In this section you can find out more about the divisive bullfighting tradition, its different events, as well as how to tell if there’s an event going on inside the Plaza de Toros.
If you’re ever wondering whether there’s an ongoing event in Valencia’s bullring, there are a few ways to find out. Of course, you can just ask someone or look it up on the internet, but there is a much more immediate way to do it. That is if you know what to look for. All you have to do is look at the flags at the top of the Plaça de Bous.
If you see all the flags on their masts, there is a corrida de toros going on (with fully grown bulls, which weigh more than 500 kg, around 1 100 pounds).
If there are flags only on every other flagpole, it is a novillada (a bullfight where the bullfighter has not officially become a matador and the bull is still young, between two and three years of age). If there are flags on every third flagpole, it is a becerrada (a bullfight with a very young bull, no older than two, and non-professional participants).
Types of bullfighting
Bullfighting is a tradition practised in various countries, most notably in Spain. However, there is more than one type of bullfighting style and certainly more than one bull-related type of activity in Spain.
Corrida de toros
The event you’ll probably think about when hearing the word is what in Spain is known as corrida de toros (or simply corrida). This is highly standardised performative art, with distinct phases and participants, each playing a well-defined role.
In each of the three parts of the event, which takes place inside a bullring, the toreros (trained bullfighters) follow a practised routine. A set of norms, rules, and traditions must be respected. At the end of the third act, the bull is killed among the applause and cheering of the audience.
Novillada and becerrada
These other two events, unlike the others that we will see in the next paragraphs, are still practised in a bullring. To varying degrees, they can also be similar to regular corrida.
The novillada is still highly standardised and regulated, as the matador, although not officially registered, is still a trained professional. The bull, however, is younger and thus smaller than in a regular corrida.
The becerrada*,* on the other hand, only uses extremely young bulls, generally less than two years old. This is an event where even non-professionals can take part (and they often do).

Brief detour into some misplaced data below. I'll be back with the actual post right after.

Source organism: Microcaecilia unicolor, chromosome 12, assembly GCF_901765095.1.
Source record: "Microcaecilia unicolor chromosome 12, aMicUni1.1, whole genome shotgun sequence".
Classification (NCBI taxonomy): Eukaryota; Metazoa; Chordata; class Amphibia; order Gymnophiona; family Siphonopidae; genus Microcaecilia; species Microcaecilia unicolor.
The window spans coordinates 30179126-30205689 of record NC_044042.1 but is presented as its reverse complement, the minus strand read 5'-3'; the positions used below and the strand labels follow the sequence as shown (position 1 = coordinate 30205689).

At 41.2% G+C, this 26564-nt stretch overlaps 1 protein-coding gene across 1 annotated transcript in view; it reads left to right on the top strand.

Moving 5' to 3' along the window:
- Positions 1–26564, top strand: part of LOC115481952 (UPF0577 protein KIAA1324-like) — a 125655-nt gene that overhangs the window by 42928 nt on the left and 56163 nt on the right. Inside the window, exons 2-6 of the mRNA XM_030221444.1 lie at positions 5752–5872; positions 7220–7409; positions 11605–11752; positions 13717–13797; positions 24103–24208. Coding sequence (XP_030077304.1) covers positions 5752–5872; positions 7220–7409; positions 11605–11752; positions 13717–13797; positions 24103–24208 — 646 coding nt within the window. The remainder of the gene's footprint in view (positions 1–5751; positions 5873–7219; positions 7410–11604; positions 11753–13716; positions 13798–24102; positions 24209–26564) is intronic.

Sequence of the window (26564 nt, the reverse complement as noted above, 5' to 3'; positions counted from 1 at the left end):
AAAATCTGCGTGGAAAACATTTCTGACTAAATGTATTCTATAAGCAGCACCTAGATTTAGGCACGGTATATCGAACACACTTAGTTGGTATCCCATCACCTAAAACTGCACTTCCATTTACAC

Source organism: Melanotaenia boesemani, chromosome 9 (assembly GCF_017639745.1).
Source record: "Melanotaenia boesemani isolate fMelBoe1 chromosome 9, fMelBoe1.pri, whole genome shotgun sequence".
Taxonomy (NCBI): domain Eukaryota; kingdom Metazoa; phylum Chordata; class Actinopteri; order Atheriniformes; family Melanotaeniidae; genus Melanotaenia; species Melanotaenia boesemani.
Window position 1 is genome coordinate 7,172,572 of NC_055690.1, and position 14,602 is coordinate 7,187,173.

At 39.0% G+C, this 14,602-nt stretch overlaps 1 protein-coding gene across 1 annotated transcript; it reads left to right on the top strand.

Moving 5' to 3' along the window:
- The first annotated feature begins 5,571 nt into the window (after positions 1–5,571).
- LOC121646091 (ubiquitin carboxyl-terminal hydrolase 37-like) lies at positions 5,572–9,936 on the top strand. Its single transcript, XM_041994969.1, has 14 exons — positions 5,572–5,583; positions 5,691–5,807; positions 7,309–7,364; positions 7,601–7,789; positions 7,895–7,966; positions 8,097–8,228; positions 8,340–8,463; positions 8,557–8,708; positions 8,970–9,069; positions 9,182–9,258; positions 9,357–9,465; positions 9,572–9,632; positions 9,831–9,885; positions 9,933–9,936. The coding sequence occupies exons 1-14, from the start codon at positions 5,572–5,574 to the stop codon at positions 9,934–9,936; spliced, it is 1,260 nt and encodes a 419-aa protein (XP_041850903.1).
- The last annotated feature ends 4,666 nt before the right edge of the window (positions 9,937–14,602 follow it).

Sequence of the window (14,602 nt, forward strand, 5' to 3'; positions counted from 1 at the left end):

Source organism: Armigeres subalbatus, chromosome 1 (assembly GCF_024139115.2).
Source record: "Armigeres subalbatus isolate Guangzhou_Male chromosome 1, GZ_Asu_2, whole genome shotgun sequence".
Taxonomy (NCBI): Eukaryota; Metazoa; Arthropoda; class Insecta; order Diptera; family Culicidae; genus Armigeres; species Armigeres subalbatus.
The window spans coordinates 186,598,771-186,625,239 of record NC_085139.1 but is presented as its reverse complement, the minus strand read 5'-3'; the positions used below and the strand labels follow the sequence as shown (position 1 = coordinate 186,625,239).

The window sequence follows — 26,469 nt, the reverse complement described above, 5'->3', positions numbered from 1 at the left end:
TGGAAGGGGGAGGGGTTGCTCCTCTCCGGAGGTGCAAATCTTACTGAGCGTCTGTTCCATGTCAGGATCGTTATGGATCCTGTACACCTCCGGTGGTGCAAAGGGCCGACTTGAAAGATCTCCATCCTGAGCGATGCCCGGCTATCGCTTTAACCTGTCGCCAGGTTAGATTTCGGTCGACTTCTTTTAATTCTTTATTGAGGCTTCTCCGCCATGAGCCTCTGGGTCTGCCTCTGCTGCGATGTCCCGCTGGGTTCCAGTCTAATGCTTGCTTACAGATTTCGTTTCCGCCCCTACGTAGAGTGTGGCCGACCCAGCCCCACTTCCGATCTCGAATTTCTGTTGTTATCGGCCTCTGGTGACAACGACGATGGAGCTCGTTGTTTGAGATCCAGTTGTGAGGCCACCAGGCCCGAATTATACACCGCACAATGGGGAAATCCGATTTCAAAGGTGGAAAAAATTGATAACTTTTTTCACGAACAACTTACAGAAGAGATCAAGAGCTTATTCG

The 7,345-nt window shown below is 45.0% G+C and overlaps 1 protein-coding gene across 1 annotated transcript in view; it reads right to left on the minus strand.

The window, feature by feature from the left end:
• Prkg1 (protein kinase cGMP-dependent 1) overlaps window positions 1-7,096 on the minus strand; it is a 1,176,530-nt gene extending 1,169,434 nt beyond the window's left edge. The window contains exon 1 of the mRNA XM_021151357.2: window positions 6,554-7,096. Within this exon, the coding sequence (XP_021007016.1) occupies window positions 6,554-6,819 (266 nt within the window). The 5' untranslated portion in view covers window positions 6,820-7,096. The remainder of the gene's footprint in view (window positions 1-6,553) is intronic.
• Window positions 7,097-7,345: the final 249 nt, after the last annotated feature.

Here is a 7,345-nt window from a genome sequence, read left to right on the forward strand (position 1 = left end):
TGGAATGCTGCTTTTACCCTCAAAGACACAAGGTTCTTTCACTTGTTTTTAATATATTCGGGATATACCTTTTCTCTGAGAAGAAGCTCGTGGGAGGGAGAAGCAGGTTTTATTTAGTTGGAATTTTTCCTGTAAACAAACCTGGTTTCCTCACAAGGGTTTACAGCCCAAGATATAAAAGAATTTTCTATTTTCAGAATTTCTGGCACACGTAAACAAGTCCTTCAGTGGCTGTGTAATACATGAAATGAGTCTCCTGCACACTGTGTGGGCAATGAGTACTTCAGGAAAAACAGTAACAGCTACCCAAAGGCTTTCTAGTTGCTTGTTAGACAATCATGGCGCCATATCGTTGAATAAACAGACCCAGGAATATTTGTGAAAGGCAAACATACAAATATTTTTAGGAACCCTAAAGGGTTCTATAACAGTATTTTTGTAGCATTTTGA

Another event you might have heard of is the encierro, the running of the bulls. This is a tradition that usually takes place during summertime festivals, where a part of the town is sectioned-off and a group of bulls are let loose together with tens of volunteer runners.
The run usually ends with the bulls entering the bullring, where they will later participate in a corrida. The most well-known of these events is the San Fermín Festival, in Pamplona. In the city of Valencia there is no such event, but there are corridas taking place in the Plaza de Toros.
Recortes and Toro Embolado
Other events still are recortes, a much less stylised and standardised practice than the corrida, where men perform acrobatic bull-leaping inside the arena, and toro embolado (bull with balls, in English).
The latter is very similar to the encierro, except that it is celebrated at night, and the bulls that are set free in the streets have flammable material attached to their horns.
Bullfighting is certainly one of the most controversial performances in Spain. For supporters of animal rights, it is a cruel and barbaric tradition, where an unknowing animal is tortured and killed for the enjoyment of a crowd.
But for the aficionados, it is a feverishly admired tradition, an elevated art form. In older times, the passion aroused by bullfighting events was so great that it could be compared to modern-day big-scale football events.
The bullfighters, and especially the matadors (the ones who will kill the bull), have always been highly regarded figures in Spanish tradition, to the point of being considered celebrities. Stories are told of how people would even pawn their clothes to be able to see acclaimed bullfighters, such as Frascuelo.
Nowadays, if a little less popular, these figures are still highly regarded. In fact, in Valencia, you’ll find that fans and institutions have wanted to pay tribute to their idols through statues in the likeness of the bullfighters who died in the ring.
The bronze statue that you can see by Valencia’s bullring ticket office is in honour of Manolo Montoliu, regarded as one of the best bullfighters in history.